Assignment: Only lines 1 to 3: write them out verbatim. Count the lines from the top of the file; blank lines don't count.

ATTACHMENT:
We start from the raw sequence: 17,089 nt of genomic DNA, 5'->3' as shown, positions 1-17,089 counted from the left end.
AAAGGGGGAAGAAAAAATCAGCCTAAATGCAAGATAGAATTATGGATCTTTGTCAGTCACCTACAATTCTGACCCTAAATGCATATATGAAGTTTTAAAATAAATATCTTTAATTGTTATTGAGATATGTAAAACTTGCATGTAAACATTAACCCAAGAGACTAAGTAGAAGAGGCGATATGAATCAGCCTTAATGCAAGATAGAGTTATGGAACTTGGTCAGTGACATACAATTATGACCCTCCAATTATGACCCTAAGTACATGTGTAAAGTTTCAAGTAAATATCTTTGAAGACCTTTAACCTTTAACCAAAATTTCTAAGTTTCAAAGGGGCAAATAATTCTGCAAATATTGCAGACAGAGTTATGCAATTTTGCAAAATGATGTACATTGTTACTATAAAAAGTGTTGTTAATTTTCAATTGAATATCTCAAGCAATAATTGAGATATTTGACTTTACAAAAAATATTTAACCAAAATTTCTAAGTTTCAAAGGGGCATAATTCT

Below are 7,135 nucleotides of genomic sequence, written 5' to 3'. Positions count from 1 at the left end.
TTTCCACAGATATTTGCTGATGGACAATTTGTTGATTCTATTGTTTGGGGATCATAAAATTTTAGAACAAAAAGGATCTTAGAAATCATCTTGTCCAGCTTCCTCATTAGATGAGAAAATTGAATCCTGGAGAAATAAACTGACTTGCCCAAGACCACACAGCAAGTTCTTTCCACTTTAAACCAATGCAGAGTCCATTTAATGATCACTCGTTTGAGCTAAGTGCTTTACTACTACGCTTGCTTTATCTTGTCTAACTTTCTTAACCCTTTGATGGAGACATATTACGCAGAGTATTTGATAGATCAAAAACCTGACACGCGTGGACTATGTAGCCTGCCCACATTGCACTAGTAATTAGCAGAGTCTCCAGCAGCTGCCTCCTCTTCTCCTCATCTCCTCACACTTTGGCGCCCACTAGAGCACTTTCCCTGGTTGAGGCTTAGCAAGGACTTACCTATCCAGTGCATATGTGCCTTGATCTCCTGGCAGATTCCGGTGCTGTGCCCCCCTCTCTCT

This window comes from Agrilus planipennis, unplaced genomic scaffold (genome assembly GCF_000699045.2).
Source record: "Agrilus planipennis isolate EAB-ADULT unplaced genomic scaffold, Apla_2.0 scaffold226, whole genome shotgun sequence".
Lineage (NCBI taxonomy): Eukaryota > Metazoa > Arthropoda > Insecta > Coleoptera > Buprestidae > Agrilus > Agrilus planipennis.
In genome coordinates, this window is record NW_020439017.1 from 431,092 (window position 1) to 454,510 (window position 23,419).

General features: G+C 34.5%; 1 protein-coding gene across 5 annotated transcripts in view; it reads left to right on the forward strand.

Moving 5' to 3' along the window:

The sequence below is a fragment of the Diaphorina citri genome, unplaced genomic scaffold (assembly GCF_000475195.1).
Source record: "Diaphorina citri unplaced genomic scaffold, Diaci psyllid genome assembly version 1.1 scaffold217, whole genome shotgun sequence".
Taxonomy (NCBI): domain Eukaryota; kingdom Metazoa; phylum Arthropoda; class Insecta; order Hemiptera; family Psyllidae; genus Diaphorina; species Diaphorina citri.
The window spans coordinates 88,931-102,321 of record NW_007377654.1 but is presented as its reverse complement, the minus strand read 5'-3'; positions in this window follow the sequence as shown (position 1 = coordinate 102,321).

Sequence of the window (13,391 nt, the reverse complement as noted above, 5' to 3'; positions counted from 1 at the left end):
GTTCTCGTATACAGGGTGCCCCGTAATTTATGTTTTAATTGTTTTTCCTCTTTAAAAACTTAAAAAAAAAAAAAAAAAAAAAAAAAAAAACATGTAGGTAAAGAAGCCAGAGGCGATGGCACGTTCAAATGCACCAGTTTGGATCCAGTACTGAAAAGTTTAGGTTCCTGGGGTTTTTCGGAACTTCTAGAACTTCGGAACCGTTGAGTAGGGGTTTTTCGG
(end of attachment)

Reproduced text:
We start from the raw sequence: 17,089 nt of genomic DNA, 5'->3' as shown, positions 1-17,089 counted from the left end.
AAAGGGGGAAGAAAAAATCAGCCTAAATGCAAGATAGAATTATGGATCTTTGTCAGTCACCTACAATTCTGACCCTAAATGCATATATGAAGTTTTAAAATAAATATCTTTAATTGTTATTGAGATATGTAAAACTTGCATGTAAACATTAACCCAAGAGACTAAGTAGAAGAGGCGATATGAATCAGCCTTAATGCAAGATAGAGTTATGGAACTTGGTCAGTGACATACAATTATGACCCTCCAATTATGACCCTAAGTACATGTGTAAAGTTTCAAGTAAATATCTTTGAAGACCTTTAACCTTTAACCAAAATTTCTAAGTTTCAAAGGGGCAAATAATTCTGCAAATATTGCAGACAGAGTTATGCAATTTTGCAAAATGATGTACATTGTTACTATAAAAAGTGTTGTTAATTTTCAATTGAATATCTCAAGCAATAATTGAGATATTTGACTTTACAAAAAATATTTAACCAAAATTTCTAAGTTTCAAAGGGGCATAATTCT

Below are 7,135 nucleotides of genomic sequence, written 5' to 3'. Positions count from 1 at the left end.